How did soca music come into existence, and how does it fit into the Caribbean’s music scene?

MONTANO: Calypso music was one of the most popular forms of music in the world at one point in time. The first full-length album to be given gold status was Harry Belafonte’s Calypso. This impact can be found in ska, Jamaican music and even in big band music, which influenced guys like Frank Sinatra. Soca rose as the successor to calypso, pioneered by the musician Ras Shorty I, who brought spirituality back into the sound of calypso music, employing east Indian rhythms and creating music based on mantras, which grew from there to become the soundtrack to Carnival. Originally an acronym for “soul of calypso”, soca might more accurately represent “sound of the Caribbean”, as it isn’t just the music of Trinidad and Tobago anymore. We’ve had a great contribution from Barbados, Grenada, St Lucia, St Vincent and the wider Caribbean. We’re even seeing the Jamaicans embrace soca. It’s a cultural shift, but one that’s connected to an economic change. Dancehall music and some forms of rap started to decline because they were often too focused on struggle, violence and drugs. Here in the Caribbean, life is beyond that now. People are looking more towards wellness, and joyful and healthy living.

What reasons are behind the growing popularity of soca music internationally?

MONTANO: Timing is everything. Over the years we’ve seen soca enter the international scene, but there’s never been a consistent supply of soca music to the international market, because we’ve lacked a strategy to serve it to the world. We’re still in the process of making soca music for ourselves, for its original purpose of fuelling Carnival, and to express our lifestyle. There have been a few people like myself working to internationalise the genre, but it’s a tough balance to strike between the international and the domestic, and recorded and live performance. T&T’s soca industry is really based on live music for income and revenue, as there’s not much revenue from recording albums. But we’ve worked so hard to introduce the genre to the world, and the world has finally caught on to this beat. Proper management, business structure, marketing strategies and branding have been key to laying the foundation for the genre’s ascendant popularity. Soca is now filtering through to mainstream music, and there is a rush of interest in the genre, with people looking to learn, document and be inspired by it. We’re now seeing the influence through artists like Justin Bieber, Drake and Rihanna.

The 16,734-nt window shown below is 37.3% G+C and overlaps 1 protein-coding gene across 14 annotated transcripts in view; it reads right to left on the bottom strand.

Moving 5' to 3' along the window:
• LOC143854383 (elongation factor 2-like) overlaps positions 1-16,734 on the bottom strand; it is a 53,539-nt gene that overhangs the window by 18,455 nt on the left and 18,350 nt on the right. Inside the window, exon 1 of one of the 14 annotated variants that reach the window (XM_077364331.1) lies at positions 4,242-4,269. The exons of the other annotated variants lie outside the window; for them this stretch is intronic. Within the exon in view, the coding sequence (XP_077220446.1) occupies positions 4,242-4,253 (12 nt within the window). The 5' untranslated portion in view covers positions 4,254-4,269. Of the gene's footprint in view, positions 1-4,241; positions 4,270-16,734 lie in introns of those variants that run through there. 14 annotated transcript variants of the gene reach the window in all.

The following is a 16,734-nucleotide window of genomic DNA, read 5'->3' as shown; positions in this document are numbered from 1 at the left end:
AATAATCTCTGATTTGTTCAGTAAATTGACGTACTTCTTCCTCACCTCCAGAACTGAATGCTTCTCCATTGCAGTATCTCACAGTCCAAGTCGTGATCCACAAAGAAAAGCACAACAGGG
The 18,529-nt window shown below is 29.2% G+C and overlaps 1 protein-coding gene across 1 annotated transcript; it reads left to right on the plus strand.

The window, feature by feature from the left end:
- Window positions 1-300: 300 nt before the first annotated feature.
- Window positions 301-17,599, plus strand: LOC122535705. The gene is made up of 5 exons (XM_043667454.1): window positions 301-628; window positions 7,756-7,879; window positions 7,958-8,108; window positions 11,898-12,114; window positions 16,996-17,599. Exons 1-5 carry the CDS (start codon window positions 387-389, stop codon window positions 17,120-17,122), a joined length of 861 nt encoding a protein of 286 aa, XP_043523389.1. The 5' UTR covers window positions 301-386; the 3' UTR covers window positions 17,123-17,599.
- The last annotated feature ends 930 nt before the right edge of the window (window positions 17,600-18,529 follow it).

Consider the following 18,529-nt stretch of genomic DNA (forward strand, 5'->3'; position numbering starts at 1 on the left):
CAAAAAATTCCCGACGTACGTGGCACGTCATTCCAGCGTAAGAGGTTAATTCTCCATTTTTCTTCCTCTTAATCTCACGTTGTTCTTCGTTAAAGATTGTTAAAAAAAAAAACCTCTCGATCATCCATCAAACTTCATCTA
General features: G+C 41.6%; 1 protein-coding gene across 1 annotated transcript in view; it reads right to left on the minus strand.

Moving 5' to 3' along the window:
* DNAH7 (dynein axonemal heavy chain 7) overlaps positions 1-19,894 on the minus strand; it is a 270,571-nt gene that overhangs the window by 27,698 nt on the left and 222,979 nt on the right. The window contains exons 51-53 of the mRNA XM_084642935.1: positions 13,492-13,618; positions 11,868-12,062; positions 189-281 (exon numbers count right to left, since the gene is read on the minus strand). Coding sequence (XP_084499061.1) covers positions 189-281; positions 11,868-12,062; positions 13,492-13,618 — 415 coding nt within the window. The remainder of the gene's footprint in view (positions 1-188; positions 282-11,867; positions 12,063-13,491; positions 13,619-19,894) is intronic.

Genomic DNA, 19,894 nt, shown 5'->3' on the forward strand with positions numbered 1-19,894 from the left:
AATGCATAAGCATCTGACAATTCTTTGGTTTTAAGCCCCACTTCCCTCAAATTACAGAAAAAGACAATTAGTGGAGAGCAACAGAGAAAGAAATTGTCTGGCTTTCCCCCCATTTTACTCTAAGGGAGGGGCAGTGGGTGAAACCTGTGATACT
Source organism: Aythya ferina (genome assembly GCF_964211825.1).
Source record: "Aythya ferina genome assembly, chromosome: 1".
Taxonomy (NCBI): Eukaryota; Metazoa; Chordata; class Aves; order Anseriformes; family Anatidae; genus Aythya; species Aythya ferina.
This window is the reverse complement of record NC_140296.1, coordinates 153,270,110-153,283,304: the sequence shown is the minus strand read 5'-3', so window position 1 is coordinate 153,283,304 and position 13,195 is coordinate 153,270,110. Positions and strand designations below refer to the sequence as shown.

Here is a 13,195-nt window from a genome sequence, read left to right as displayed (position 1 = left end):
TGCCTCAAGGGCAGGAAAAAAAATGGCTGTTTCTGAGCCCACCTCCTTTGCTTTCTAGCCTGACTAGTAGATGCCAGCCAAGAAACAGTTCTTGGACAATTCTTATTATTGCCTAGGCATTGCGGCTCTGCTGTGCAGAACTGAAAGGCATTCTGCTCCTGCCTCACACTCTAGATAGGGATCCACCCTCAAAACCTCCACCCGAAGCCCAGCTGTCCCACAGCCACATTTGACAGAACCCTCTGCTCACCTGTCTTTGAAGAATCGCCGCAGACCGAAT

Meanwhile, they have also been reaching out to us; I was invited to play at Drake’s OVO Festival in Toronto in 2016. As a nation it took us a while to better understand the reasons for marketing soca music, as we’d never really been sure of the purpose of sharing it internationally. But we’ve seen the world start to demand soca music and what it symbolises, which is happiness, relief, joy and celebration.

In what way would you like to see the artistic industries supported at a local level?

MONTANO: It’s always a challenge for government organisations to balance support for traditional and contemporary cultural groups; traditional shows that draw small crowds, and then people like myself who sell out stadiums. So there must be a conversation about what our culture means to us, to define its present purpose. We’re not thinking of our culture only as tradition, but also as something that is alive and constantly changing. We can then consider the investments we’re making to support its future growth. It is about giving people the right tools and creating a holistic approach. Outside of Carnival time, it is difficult to find places to hear our own music live. We need a grand hall, like Carnegie Hall in New York City, directed to our music and culture, which could function as a museum in the day and a theatre at night.